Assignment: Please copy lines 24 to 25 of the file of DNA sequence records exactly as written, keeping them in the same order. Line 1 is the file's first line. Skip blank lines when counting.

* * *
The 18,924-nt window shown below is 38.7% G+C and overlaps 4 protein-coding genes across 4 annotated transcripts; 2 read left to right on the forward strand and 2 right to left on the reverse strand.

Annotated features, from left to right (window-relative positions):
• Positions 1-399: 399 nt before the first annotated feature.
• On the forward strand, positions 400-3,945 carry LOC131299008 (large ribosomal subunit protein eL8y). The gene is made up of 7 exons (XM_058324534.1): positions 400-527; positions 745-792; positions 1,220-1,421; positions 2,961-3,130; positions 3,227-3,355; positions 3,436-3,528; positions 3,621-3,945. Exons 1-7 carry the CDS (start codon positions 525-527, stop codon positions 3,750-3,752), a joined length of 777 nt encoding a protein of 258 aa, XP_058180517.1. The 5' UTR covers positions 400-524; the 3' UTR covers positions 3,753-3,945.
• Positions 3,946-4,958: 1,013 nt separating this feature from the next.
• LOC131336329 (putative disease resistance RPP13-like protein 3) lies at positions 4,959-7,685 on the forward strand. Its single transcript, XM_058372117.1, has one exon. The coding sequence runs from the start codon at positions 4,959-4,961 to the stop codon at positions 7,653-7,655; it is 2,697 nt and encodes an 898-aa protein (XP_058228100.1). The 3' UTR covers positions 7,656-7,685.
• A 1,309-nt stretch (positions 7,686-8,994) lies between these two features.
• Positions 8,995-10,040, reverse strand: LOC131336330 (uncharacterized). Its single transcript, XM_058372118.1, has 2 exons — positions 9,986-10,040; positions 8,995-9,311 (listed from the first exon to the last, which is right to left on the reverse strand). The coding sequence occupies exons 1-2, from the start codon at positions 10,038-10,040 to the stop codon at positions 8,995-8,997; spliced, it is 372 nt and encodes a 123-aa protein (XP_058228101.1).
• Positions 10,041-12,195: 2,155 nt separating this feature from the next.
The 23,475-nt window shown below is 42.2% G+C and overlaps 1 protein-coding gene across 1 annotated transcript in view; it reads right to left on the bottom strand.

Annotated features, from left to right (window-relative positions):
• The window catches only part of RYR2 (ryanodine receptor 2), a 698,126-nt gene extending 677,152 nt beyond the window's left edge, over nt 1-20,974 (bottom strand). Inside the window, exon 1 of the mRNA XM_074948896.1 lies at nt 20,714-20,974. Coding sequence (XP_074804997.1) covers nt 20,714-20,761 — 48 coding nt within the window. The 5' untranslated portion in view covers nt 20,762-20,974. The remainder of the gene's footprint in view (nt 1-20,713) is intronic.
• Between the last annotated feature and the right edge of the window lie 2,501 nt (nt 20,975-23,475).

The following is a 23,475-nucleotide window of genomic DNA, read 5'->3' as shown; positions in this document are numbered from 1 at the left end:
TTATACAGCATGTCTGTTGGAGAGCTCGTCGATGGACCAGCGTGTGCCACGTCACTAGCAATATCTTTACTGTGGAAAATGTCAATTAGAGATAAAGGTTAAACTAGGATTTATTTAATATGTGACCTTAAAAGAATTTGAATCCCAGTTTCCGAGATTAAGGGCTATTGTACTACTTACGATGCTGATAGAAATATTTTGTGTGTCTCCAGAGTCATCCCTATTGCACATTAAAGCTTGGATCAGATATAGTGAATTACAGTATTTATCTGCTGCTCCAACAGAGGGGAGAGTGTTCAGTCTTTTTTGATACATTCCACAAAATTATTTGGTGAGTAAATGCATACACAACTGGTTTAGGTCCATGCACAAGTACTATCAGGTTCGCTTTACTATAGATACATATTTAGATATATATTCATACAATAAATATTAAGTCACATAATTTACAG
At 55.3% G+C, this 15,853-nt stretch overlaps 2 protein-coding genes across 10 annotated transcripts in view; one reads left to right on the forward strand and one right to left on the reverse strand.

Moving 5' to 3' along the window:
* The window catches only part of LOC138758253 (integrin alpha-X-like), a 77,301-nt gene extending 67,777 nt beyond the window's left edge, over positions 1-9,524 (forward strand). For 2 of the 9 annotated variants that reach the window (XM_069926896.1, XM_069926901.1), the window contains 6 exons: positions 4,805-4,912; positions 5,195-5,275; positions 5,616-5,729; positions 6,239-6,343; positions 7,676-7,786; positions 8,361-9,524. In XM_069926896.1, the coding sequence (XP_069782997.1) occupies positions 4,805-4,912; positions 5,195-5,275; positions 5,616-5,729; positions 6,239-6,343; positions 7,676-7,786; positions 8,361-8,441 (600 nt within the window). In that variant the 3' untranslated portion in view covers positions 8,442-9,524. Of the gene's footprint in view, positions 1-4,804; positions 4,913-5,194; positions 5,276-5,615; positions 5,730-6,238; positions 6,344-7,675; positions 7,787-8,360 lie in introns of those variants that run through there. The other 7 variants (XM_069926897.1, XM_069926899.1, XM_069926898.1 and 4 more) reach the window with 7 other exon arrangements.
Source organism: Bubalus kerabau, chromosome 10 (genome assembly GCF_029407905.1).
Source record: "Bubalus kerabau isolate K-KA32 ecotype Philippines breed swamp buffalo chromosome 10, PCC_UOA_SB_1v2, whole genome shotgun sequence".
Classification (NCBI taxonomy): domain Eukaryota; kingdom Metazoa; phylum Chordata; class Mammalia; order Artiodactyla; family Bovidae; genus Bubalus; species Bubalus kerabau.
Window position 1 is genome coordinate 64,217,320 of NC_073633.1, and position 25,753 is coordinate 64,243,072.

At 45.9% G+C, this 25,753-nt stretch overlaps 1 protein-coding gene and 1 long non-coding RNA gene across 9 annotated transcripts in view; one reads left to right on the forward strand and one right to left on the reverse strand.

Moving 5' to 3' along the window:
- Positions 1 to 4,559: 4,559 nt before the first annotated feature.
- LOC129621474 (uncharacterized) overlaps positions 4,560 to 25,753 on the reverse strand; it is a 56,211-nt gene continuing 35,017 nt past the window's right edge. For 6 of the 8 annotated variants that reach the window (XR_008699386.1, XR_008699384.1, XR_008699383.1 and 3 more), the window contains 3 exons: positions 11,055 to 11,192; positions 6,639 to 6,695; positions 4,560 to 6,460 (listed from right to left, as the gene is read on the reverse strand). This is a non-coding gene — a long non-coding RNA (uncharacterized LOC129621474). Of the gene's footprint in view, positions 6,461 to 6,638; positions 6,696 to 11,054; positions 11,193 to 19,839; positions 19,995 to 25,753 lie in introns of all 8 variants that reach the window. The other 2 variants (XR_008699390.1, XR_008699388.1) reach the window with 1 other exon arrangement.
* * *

Moving 5' to 3' along the window:
- Positions 1 to 4,559: 4,559 nt before the first annotated feature.